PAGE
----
Trails on Iron Mountain

We are Located on The Great Trail

Explore part of the longest recreational trail in the world! Hike, ski, snowshoe, cycle, or ride The Great Trail (AKA The TransCanada Trail). From our location you can head south down the rolling mountain side to the village of Whycocomagh, or head north to Lake Ainslie and on to Inverness on a series of back country forestry roads and marked trails.

Snowmobile Association of Nova Scotia (SANS) 104 Trail and 409 Trail

The groomed SANS Cape Clear 104 Trail passes through the Iron Mountain Wilderness Cabins property from Hwy 365 up over the Whale's back ridge, this meets with the groomed SANS 409/The TransCanada Trail (from Whycocomagh) at our Iron Mountain Wilderness Cabins property. Ride the back country right up to the edge of the Cape Breton Highlands National Park or out to the coast at Inverness or over Campbell and River Denys Mountains all the way to Port Hastings. With so much trail to ride, the big question will be which direction to explore! The stunning Cape Clear look off would be an excellent day trip via snowmobile.

Don't forget to purchase your trail permit. Visit the SANS website for more details.

You can purchase the GPS data for the SANS network on TrakMaps.

A .pdf map for Zone 1 is made available on the SANS website here. 

Click here to open the SANS Zone 1 Trail Map

Local Hiking Trails

Salt Mountain

Look off from Salt Mountain

From Iron Mountain Wilderness Cabins we can see the top of Salt Mountain. This provincial park has several trails. Between sites #12 and #13 you will find a short creekside trail where you will see Nova Scotia's only totem pole. This trail comes out near site #20. The Scout Trail begins in this area as well. There are 3 marked trails that lead to spectacular look offs from the top of Salt Mountain. The park brochure says:

Follow the yellow markers for Trail No. 1, The Highlander (894 m [.5 mi.]) which begins at the parking lot near the administration building. The trail is short, yet steep in places, as it ascends to join the Salt Mountain Trail at 120 m above sea level.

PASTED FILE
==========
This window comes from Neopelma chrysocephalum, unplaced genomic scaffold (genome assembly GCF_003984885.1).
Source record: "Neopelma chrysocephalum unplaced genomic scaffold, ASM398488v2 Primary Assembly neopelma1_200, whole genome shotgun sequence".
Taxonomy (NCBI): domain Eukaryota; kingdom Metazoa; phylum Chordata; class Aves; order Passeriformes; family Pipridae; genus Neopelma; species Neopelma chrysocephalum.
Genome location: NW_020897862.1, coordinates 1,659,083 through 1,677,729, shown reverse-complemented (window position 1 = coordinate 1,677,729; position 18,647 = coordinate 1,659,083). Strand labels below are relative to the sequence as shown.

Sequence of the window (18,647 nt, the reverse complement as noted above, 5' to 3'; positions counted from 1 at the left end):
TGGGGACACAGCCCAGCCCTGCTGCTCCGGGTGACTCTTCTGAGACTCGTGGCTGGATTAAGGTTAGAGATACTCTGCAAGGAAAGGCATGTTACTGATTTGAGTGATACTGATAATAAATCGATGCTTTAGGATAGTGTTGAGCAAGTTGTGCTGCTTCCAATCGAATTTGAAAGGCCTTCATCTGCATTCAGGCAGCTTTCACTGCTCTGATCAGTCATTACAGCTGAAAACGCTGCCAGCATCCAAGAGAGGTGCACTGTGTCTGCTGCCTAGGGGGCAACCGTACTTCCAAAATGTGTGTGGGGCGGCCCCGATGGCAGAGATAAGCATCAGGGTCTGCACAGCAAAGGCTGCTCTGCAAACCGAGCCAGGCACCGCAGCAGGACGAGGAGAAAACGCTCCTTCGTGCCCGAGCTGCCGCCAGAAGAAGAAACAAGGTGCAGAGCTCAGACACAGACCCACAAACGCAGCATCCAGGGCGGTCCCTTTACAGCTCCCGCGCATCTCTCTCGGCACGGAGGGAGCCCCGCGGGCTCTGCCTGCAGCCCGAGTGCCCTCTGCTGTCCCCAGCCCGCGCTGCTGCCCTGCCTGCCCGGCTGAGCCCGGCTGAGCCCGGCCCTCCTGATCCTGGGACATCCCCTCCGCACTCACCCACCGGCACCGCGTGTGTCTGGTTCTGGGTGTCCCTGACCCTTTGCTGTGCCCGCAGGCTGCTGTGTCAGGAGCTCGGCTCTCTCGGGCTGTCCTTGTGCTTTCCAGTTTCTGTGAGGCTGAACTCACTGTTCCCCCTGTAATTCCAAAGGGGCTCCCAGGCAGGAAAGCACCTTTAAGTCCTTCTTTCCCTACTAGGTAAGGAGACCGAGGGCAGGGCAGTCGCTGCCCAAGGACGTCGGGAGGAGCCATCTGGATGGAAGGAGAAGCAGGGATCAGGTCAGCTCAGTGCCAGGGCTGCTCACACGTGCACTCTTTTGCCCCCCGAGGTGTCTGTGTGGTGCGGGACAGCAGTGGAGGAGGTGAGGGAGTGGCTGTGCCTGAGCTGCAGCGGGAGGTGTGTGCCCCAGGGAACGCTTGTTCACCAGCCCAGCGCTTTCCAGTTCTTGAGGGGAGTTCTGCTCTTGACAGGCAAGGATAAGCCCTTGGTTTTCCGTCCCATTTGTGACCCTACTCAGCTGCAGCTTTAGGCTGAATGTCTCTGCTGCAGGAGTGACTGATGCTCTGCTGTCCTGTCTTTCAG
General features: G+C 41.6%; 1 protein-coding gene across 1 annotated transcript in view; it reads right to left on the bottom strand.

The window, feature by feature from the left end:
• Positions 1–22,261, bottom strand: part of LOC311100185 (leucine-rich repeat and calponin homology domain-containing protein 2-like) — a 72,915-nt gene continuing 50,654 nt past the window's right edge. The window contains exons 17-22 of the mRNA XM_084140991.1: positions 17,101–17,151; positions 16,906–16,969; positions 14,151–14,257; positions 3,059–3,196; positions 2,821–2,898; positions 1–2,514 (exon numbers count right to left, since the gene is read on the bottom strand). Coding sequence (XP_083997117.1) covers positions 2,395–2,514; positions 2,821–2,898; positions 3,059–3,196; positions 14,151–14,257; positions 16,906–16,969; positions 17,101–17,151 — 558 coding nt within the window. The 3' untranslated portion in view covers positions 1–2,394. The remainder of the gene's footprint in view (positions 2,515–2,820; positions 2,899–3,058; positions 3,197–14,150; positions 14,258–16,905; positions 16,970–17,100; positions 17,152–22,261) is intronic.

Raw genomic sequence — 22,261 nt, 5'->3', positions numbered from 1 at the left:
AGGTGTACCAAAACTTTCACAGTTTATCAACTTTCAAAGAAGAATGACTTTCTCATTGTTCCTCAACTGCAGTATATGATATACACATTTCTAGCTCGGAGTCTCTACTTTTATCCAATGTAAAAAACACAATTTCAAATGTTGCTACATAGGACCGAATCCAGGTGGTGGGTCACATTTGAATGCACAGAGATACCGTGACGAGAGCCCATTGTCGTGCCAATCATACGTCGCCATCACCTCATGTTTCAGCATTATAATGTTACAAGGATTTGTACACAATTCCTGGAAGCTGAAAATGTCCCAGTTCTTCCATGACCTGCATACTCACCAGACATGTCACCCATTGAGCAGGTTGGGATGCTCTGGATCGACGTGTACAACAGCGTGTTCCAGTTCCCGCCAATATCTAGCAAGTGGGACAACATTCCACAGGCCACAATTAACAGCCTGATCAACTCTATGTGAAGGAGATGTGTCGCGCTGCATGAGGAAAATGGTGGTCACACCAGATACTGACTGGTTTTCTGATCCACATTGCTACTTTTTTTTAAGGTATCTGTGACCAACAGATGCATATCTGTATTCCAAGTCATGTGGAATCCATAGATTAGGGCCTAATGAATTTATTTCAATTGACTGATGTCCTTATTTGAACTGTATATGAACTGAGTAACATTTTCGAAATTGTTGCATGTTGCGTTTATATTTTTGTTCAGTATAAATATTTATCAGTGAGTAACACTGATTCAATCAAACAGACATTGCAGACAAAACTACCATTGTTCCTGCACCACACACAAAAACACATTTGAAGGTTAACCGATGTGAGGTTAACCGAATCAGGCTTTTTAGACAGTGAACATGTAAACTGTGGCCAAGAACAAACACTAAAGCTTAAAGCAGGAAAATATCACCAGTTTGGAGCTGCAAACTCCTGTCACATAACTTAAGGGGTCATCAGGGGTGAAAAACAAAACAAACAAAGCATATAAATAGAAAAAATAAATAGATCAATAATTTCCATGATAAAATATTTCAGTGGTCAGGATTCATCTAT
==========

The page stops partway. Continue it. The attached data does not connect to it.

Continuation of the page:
Near site # 49 you can begin Trail No. 2, the Salt Mountain Trail (1.3 km [0.8 mi.]) which is designated by blue markers.This looped trail provides a steep climb to the top of the mountain. Enjoy three viewpoints at the summit.

For a real workout, join Trail No. 3, the Scout Trail (2.0 km [1.2 mi]) at site # 27. Follow the red markers as this steep backcountry trail travels along the valley and then snakes up over rocks and boulders along the slope of the mountain to join the Salt Mountain Trail at the summit.Don’t miss the two viewpoints along the mountain ridge. Truly an“eagle’s eye” view.


The park also includes a waterside picnic and day use park. A great spot to have lunch and sit by the waters of the Bras d'Or, its only about 5km from our location.

Eygpt Falls

Eygpt Falls

Photograph Courtesy of Kris Tynski
Photograph Courtesy of Kris Tynski

One of Cape Breton's most photographed waterfalls can be accessed from the back country roads north of Iron Mountain Wilderness Cabins, or via Highway 395, as the Waterfalls of Nova Scotia blog describes:


Originally named Appin Falls, after the Stewart family of Appin, Scotland, who settled near the falls in the 1800s; Egypt Falls is also referred to as "Pipers Glen Falls". An oddity amongst Nova Scotia waterfalls, these falls are some sixty feet in breadth while only being twenty-five feet high.

[From Whycocomagh Mountain Road, turn right onto Highway 105, through the village to the intersection with the flashing light, turn right] onto HWY395 towards Margaree. Travel approximately 31 km to Upper Margaree, then turn right onto Egypt Road. Follow this road approximately 2km, watching for a small house with a red roof. Across from this is Pipers Glen Road, with a tiny white bridge visible. Drive up that road exactly .9 km and keep watch for a small white and blue sign on your right side for Egypt falls. The trail head is marked with an orange post.

Trail Description: From the trailhead the path follows a steep downhill trend under a thick canopy of trees. Much of the path is criss-crossed with exposed tree roots and boulders, some creating natural stairwells. The trail is well used, and easy to follow. The last 250 metres of the trail follows switchbacks down a rock wall before dropping you into the canyon below the falls. To assist in the steep descent into the canyon the trail is lined with climbing rope hand rails.